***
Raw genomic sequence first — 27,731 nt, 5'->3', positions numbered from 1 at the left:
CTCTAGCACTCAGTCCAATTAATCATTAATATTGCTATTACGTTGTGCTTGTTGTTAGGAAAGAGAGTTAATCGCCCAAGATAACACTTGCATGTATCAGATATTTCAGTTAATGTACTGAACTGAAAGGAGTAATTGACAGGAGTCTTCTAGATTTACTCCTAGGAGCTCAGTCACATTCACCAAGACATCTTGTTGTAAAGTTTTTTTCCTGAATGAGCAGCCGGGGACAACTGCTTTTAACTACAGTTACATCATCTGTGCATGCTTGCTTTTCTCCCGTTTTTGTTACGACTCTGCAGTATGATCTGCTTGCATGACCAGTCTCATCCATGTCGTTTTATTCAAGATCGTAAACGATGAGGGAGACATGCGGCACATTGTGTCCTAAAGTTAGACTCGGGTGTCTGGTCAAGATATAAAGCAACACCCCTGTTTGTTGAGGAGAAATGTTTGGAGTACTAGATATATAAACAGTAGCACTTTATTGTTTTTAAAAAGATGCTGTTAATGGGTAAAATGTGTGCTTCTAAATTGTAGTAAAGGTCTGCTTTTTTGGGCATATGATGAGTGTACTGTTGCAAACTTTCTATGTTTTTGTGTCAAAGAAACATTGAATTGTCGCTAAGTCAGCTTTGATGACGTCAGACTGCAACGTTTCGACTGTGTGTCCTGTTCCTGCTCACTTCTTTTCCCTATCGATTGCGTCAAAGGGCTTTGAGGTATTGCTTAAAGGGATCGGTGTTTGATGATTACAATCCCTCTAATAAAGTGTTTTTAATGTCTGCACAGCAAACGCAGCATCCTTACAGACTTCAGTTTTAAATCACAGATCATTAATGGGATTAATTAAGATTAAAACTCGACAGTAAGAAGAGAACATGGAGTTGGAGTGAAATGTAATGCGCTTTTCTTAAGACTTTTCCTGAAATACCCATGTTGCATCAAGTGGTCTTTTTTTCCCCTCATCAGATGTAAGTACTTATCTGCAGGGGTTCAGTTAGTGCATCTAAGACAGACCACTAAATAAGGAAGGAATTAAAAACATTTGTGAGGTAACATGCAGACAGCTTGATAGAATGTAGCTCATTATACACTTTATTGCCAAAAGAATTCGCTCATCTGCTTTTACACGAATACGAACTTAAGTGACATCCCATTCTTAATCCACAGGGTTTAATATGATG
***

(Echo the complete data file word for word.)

Raw genomic sequence first — 27,731 nt, 5'->3', positions numbered from 1 at the left:
CTCTAGCACTCAGTCCAATTAATCATTAATATTGCTATTACGTTGTGCTTGTTGTTAGGAAAGAGAGTTAATCGCCCAAGATAACACTTGCATGTATCAGATATTTCAGTTAATGTACTGAACTGAAAGGAGTAATTGACAGGAGTCTTCTAGATTTACTCCTAGGAGCTCAGTCACATTCACCAAGACATCTTGTTGTAAAGTTTTTTTCCTGAATGAGCAGCCGGGGACAACTGCTTTTAACTACAGTTACATCATCTGTGCATGCTTGCTTTTCTCCCGTTTTTGTTACGACTCTGCAGTATGATCTGCTTGCATGACCAGTCTCATCCATGTCGTTTTATTCAAGATCGTAAACGATGAGGGAGACATGCGGCACATTGTGTCCTAAAGTTAGACTCGGGTGTCTGGTCAAGATATAAAGCAACACCCCTGTTTGTTGAGGAGAAATGTTTGGAGTACTAGATATATAAACAGTAGCACTTTATTGTTTTTAAAAAGATGCTGTTAATGGGTAAAATGTGTGCTTCTAAATTGTAGTAAAGGTCTGCTTTTTTGGGCATATGATGAGTGTACTGTTGCAAACTTTCTATGTTTTTGTGTCAAAGAAACATTGAATTGTCGCTAAGTCAGCTTTGATGACGTCAGACTGCAACGTTTCGACTGTGTGTCCTGTTCCTGCTCACTTCTTTTCCCTATCGATTGCGTCAAAGGGCTTTGAGGTATTGCTTAAAGGGATCGGTGTTTGATGATTACAATCCCTCTAATAAAGTGTTTTTAATGTCTGCACAGCAAACGCAGCATCCTTACAGACTTCAGTTTTAAATCACAGATCATTAATGGGATTAATTAAGATTAAAACTCGACAGTAAGAAGAGAACATGGAGTTGGAGTGAAATGTAATGCGCTTTTCTTAAGACTTTTCCTGAAATACCCATGTTGCATCAAGTGGTCTTTTTTTCCCCTCATCAGATGTAAGTACTTATCTGCAGGGGTTCAGTTAGTGCATCTAAGACAGACCACTAAATAAGGAAGGAATTAAAAACATTTGTGAGGTAACATGCAGACAGCTTGATAGAATGTAGCTCATTATACACTTTATTGCCAAAAGAATTCGCTCATCTGCTTTTACACGAATACGAACTTAAGTGACATCCCATTCTTAATCCACAGGGTTTAATATGATG